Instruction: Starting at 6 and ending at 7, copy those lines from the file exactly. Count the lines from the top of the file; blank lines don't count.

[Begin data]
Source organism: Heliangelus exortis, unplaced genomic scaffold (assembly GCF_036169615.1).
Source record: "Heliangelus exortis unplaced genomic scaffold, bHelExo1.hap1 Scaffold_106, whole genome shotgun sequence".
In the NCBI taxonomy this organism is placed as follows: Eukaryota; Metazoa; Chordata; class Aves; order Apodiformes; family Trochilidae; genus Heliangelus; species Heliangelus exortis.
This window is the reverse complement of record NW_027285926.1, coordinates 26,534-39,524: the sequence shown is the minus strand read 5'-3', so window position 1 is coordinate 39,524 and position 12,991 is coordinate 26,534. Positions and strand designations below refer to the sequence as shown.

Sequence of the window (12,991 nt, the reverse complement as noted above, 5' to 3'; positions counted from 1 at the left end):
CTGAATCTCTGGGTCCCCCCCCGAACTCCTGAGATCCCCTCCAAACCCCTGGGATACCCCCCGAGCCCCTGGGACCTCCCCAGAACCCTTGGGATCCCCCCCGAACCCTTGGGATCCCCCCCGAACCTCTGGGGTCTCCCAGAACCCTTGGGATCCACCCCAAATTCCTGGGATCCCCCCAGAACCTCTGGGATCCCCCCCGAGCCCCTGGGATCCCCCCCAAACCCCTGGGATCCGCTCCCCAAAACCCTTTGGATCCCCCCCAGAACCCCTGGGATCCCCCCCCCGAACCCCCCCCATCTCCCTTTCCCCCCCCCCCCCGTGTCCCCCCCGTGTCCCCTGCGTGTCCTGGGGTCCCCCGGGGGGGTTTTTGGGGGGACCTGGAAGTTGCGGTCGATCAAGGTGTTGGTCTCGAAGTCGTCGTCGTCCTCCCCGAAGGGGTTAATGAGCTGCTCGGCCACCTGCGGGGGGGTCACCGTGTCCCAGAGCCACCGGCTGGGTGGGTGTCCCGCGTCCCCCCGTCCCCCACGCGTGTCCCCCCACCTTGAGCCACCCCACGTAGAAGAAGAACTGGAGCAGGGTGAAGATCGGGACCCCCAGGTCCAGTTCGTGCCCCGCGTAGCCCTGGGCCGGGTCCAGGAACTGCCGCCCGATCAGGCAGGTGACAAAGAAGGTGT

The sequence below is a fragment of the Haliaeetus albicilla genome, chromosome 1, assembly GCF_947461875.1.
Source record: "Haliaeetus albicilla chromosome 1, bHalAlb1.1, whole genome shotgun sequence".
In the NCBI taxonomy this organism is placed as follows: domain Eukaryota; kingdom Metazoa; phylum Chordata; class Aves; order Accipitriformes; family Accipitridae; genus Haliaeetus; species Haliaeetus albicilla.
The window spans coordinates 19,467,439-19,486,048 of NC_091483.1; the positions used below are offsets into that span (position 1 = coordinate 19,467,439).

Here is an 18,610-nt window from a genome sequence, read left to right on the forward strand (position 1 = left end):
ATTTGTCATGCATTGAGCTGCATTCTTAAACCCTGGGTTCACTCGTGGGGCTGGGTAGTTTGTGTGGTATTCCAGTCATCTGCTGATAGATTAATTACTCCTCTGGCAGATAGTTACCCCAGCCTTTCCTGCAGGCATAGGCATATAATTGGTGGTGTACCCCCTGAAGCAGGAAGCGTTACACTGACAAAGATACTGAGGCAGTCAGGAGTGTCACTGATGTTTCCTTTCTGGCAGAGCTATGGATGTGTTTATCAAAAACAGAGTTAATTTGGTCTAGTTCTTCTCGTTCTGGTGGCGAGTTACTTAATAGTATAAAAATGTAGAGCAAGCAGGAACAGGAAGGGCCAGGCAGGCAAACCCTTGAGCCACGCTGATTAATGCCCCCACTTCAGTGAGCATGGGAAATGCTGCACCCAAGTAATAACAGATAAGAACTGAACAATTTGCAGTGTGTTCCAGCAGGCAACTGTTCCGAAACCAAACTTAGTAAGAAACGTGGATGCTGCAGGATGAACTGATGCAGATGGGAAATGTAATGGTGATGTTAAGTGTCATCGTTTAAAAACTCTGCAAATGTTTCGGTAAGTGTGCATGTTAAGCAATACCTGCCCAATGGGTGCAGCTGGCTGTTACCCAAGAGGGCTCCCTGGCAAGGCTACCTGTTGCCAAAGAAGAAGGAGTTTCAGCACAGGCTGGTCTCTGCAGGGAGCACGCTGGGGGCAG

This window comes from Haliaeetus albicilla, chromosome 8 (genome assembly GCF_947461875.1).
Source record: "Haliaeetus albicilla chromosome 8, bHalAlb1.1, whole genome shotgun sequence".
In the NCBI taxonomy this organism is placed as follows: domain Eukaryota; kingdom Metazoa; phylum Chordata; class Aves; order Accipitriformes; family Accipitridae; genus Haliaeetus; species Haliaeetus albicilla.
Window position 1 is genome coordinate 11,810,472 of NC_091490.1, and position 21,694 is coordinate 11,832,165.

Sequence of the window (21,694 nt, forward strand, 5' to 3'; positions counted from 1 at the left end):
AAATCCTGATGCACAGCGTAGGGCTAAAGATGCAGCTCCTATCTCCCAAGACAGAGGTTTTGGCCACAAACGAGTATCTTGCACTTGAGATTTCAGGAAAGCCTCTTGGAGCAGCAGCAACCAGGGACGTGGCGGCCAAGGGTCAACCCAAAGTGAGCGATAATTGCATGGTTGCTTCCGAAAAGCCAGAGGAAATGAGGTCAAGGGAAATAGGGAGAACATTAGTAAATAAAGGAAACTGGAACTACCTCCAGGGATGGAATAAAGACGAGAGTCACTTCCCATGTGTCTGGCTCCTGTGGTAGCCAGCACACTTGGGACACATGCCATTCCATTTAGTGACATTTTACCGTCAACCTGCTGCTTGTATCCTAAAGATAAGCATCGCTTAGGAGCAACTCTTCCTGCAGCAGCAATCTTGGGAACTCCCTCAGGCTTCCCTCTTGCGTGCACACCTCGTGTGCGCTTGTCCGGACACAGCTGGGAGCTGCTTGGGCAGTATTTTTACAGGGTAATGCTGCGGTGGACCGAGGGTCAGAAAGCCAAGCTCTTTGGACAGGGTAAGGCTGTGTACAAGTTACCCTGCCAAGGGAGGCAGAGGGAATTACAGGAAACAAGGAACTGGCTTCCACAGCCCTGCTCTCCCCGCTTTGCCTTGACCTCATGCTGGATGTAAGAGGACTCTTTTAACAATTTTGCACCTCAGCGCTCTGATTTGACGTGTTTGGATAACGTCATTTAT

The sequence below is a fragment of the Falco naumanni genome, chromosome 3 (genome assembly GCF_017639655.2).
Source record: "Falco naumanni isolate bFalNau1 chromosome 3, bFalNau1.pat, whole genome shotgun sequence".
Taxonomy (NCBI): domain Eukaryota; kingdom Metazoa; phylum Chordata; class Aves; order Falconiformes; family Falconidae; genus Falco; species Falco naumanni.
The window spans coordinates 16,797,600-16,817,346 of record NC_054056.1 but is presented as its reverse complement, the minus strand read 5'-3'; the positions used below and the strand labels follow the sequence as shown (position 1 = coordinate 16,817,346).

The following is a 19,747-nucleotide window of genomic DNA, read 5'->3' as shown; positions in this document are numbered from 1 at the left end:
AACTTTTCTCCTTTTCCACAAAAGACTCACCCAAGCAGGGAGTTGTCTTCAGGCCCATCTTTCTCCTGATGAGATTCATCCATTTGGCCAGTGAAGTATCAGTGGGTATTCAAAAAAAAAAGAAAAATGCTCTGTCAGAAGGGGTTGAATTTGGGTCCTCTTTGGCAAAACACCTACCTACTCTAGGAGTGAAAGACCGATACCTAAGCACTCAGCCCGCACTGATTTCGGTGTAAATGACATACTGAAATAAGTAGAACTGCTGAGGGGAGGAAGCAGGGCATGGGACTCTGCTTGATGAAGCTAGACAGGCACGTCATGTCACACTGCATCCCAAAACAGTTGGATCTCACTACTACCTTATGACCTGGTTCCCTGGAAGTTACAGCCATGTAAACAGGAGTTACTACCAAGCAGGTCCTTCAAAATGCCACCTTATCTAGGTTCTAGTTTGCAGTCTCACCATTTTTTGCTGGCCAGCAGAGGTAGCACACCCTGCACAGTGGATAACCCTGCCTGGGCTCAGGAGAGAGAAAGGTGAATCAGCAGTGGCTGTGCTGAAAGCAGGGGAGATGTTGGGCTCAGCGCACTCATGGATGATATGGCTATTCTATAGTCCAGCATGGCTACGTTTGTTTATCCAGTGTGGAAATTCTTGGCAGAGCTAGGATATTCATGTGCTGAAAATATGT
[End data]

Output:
CTGAATCTCTGGGTCCCCCCCCGAACTCCTGAGATCCCCTCCAAACCCCTGGGATACCCCCCGAGCCCCTGGGACCTCCCCAGAACCCTTGGGATCCCCCCCGAACCCTTGGGATCCCCCCCGAACCTCTGGGGTCTCCCAGAACCCTTGGGATCCACCCCAAATTCCTGGGATCCCCCCAGAACCTCTGGGATCCCCCCCGAGCCCCTGGGATCCCCCCCAAACCCCTGGGATCCGCTCCCCAAAACCCTTTGGATCCCCCCCAGAACCCCTGGGATCCCCCCCCCGAACCCCCCCCATCTCCCTTTCCCCCCCCCCCCCGTGTCCCCCCCGTGTCCCCTGCGTGTCCTGGGGTCCCCCGGGGGGGTTTTTGGGGGGACCTGGAAGTTGCGGTCGATCAAGGTGTTGGTCTCGAAGTCGTCGTCGTCCTCCCCGAAGGGGTTAATGAGCTGCTCGGCCACCTGCGGGGGGGTCACCGTGTCCCAGAGCCACCGGCTGGGTGGGTGTCCCGCGTCCCCCCGTCCCCCACGCGTGTCCCCCCACCTTGAGCCACCCCACGTAGAAGAAGAACTGGAGCAGGGTGAAGATCGGGACCCCCAGGTCCAGTTCGTGCCCCGCGTAGCCCTGGGCCGGGTCCAGGAACTGCCGCCCGATCAGGCAGGTGACAAAGAAGGTGT

The sequence below is a fragment of the Haliaeetus albicilla genome, chromosome 1, assembly GCF_947461875.1.